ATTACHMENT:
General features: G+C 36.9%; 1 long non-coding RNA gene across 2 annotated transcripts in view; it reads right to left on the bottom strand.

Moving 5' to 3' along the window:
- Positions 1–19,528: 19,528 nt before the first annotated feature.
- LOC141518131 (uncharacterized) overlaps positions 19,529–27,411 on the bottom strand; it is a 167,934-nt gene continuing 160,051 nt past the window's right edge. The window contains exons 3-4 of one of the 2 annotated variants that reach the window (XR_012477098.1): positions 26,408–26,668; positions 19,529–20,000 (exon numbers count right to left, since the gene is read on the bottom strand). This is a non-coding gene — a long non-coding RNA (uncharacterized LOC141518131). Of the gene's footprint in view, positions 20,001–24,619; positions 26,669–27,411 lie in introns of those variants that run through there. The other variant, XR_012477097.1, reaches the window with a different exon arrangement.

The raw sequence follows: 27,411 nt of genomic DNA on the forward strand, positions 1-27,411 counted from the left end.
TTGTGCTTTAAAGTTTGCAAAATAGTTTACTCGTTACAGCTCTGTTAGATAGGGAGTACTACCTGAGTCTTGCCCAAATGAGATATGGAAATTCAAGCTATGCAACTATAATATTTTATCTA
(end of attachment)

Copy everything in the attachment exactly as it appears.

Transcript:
General features: G+C 36.9%; 1 long non-coding RNA gene across 2 annotated transcripts in view; it reads right to left on the bottom strand.

Moving 5' to 3' along the window:
- Positions 1–19,528: 19,528 nt before the first annotated feature.
- LOC141518131 (uncharacterized) overlaps positions 19,529–27,411 on the bottom strand; it is a 167,934-nt gene continuing 160,051 nt past the window's right edge. The window contains exons 3-4 of one of the 2 annotated variants that reach the window (XR_012477098.1): positions 26,408–26,668; positions 19,529–20,000 (exon numbers count right to left, since the gene is read on the bottom strand). This is a non-coding gene — a long non-coding RNA (uncharacterized LOC141518131). Of the gene's footprint in view, positions 20,001–24,619; positions 26,669–27,411 lie in introns of those variants that run through there. The other variant, XR_012477097.1, reaches the window with a different exon arrangement.

The raw sequence follows: 27,411 nt of genomic DNA on the forward strand, positions 1-27,411 counted from the left end.
TTGTGCTTTAAAGTTTGCAAAATAGTTTACTCGTTACAGCTCTGTTAGATAGGGAGTACTACCTGAGTCTTGCCCAAATGAGATATGGAAATTCAAGCTATGCAACTATAATATTTTATCTA